How a Massachusetts nonprofit is saving food about to get thrown out

                                        Erica: The contents of this meal could have easily ended up.  Instead, he was saved.  >> This is MGH.  It's a batch of farro, and you can see that about 10 pounds of farro would have been composted.  Erica: Excess bulk foods, from places like hospitals and campus dining services, are being repurposed into balanced plates.  Individually packaged meals, ready to warm and eat.  their destinations?  >> Schools or adult education centers, K through 12 public schools, community colleges.  Erica: It's called Heaters, and the program is just one of many programs that are powered by food for free, based on SOMERVILLE.  Has been providing food from landfills since 1981. Up to a thousand meals like this are served each week.  >> We make approximately 12 stops a day.  If you order EVERYONE FOOD FREE, we want to give you 7 days a week.  Erica: Dominic Carter is one of the free foods for logisticians.  He invited us to connect.  >> Let's do it.  Erica: Thanks for taking me with you.  >> at any time.  Erica: On this day, we headed to the community school in nearby East Boston.  >> Good to see you.  Erica: Leah Gregory is the program coordinator.  >> Harborside is an adult education program in East Boston.  We have native language literacy classes, ESL classes, graduate school equivalents, and a family skills programme.  Erica: It says thanks for the free food, they help up to 200 families a week.  Hunger should never be a barrier to getting around, Leah says.  >> It is very important to meet these necessities, so you can learn, go to classes and go to night school.  >> Right now, Massachusetts has somewhere around 15% to 16% of households that are food insecure.  This figure is even higher for families with children, at 21%.  Erica: In this season of Thanksgiving, free food is a thank you for the food donors, and volunteers too, who do the portioning and packing.  >> The program can get as big as possible just because we have volunteers to turn these donations into bite-sized meals.  Erica: Through programs like this, Food for Rescue frees up 8,000,000 pounds of food a year, serving 40,000 locals.
                                </p><div>
                            <div class="mobile">
                                        <!-- blocks/ad.twig -->

How a Massachusetts nonprofit is saving food about to get thrown out

                <!-- article/blocks/byline -->

            </div>








                Bulk plus foods from places like Massachusetts hospitals and campus dining services are reimagined in balanced plates and single servings that are packaged and ready to heat and eat.  The program is called Heat-n-Eats, and it's just one of many programs run by Food For Free, which is based in Somerville.  The nonprofit has been saving food from landfills since 1981. Up to a thousand meals like these are delivered each week.  "We do about 12 stops a day," said Dominic Carter, one of Food For Free's logistics specialists.  "If you asked everyone who works at Food For Free, we'd want to serve it 7 days a week."  Harborside, an adult education program in East Boston, has native language literacy, ESL, high school equivalency and family literacy classes: Thanks to Food for Free, they're helping as many as 200 people, says Leah Gregory, program coordinator. family per week.  Hunger should never be a barrier to going up, Leah says, with Gregory saying, "It's very important to meet these necessities so you can learn and go to classes and go to night school."  “Somewhere in Massachusetts there are about 15 to 16 percent of households that are food insecure,” said Sam McDermott, program director at Food For Free.  "This number is higher for families with children at 21 percent."  This Thanksgiving season, Food for Free is feeling grateful to the food donors and volunteers who do the portioning and packing.  "We have volunteers turning these donations into microwaveable meals," McDermott said.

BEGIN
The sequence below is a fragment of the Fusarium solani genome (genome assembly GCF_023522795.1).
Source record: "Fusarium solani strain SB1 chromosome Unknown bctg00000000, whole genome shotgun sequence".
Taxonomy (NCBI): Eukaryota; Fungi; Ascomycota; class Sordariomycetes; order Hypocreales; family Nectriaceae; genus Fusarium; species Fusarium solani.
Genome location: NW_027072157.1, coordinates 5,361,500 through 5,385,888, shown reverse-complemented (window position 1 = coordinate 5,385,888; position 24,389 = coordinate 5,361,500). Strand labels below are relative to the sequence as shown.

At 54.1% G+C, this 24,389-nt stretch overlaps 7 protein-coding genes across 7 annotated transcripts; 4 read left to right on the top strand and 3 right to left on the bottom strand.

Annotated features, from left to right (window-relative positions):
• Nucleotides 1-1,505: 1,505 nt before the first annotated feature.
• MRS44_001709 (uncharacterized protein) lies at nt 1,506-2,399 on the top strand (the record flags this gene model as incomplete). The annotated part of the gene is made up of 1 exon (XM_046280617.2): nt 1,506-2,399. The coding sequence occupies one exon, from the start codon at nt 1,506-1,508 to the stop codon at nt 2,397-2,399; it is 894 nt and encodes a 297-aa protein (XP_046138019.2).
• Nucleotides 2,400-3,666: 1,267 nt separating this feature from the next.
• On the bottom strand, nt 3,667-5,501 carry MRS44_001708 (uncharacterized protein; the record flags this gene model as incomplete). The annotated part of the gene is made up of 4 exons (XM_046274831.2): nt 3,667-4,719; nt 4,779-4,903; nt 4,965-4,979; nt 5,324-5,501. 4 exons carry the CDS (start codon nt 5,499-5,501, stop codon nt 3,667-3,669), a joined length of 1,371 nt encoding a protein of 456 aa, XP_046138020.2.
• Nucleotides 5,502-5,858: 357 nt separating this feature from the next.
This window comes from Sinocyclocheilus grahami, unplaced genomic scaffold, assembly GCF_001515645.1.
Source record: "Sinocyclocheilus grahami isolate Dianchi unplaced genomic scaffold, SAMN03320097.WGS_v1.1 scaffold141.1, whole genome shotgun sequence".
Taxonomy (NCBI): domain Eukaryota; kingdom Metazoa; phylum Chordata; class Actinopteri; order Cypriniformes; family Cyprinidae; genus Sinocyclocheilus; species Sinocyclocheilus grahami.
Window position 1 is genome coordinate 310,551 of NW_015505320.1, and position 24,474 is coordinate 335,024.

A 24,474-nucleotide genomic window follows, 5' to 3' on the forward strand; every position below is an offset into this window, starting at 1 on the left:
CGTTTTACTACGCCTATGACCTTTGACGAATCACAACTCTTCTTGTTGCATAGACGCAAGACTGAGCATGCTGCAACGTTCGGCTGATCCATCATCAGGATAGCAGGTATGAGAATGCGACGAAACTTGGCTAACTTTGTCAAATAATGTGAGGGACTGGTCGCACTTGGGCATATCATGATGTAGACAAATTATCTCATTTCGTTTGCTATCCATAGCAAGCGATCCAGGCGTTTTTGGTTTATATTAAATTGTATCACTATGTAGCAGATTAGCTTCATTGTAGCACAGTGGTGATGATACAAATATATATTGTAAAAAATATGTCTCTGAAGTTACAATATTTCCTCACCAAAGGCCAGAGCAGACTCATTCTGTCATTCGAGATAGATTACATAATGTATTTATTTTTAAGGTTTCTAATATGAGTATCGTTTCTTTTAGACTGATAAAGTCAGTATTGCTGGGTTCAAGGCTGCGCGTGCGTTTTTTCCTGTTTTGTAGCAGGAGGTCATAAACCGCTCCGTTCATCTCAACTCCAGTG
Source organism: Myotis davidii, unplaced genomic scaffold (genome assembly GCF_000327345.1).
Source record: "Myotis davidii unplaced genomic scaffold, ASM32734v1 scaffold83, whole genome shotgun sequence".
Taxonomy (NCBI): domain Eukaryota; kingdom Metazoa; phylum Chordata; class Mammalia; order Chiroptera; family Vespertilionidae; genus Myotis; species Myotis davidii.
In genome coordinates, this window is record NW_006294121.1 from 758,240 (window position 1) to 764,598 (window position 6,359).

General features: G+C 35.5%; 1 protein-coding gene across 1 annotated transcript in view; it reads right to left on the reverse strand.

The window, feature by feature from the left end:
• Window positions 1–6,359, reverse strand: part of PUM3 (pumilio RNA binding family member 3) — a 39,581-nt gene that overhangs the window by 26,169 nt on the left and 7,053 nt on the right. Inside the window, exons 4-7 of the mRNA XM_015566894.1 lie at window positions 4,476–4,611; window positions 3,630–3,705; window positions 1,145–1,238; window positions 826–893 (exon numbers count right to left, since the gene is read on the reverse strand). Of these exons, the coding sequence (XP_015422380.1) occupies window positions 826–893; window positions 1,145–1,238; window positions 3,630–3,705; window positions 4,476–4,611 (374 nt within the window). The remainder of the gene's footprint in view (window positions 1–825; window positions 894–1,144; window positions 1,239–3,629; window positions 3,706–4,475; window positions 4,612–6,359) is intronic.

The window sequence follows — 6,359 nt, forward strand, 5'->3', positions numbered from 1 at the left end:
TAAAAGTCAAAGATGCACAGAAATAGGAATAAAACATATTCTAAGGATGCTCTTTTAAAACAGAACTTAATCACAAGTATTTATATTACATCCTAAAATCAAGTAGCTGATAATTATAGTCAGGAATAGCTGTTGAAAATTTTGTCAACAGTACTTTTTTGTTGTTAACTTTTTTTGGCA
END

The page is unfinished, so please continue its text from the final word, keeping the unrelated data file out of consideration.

<div class="article-content--body-text">
                <strong class="dateline">Somerville, Mass -</strong>                                            Bulk plus foods from places like Massachusetts hospitals and campus dining services are reimagined in balanced plates and single servings that are packaged and ready to heat and eat. </p><!-- article/blocks/side-floater -->

The program is called Heat-n-Eats, and it’s just one of many programs run by Food For Free, which is based in Somerville. The nonprofit has been saving food from landfills since 1981. Up to a thousand meals like this are delivered each week.

“We do about 12 stops a day,” said Dominic Carter, a logistics specialist at Food For Free. “If you ask everyone who works at Food For Free, we like to deliver 7 days a week.”

Harborside, an adult education program in East Boston, has native language literacy classes, ESL, high school equivalency, and a family literacy program.

Thanks to Food for Free, they help up to 200 families a week, says Leah Gregory, program coordinator. Leah says that hunger should never be a barrier to upward movement.

“It is very important to meet these necessities so that you can learn and go to classes and go to night school,” said Gregory.

“Somewhere in Massachusetts there are about 15 to 16 percent of households that are food insecure,” said Sam McDermott, program director at Food For Free. “This number is higher for families with children at 21 percent.”

This Thanksgiving season, Food for Free is grateful for the food donors and volunteers who do the portioning and packing.

“The program can only get as big as we have volunteers to turn these donations into microwaveable meals,” McDermott said.

                                </div>




                                        </div>  

Leave a Reply

%d bloggers like this: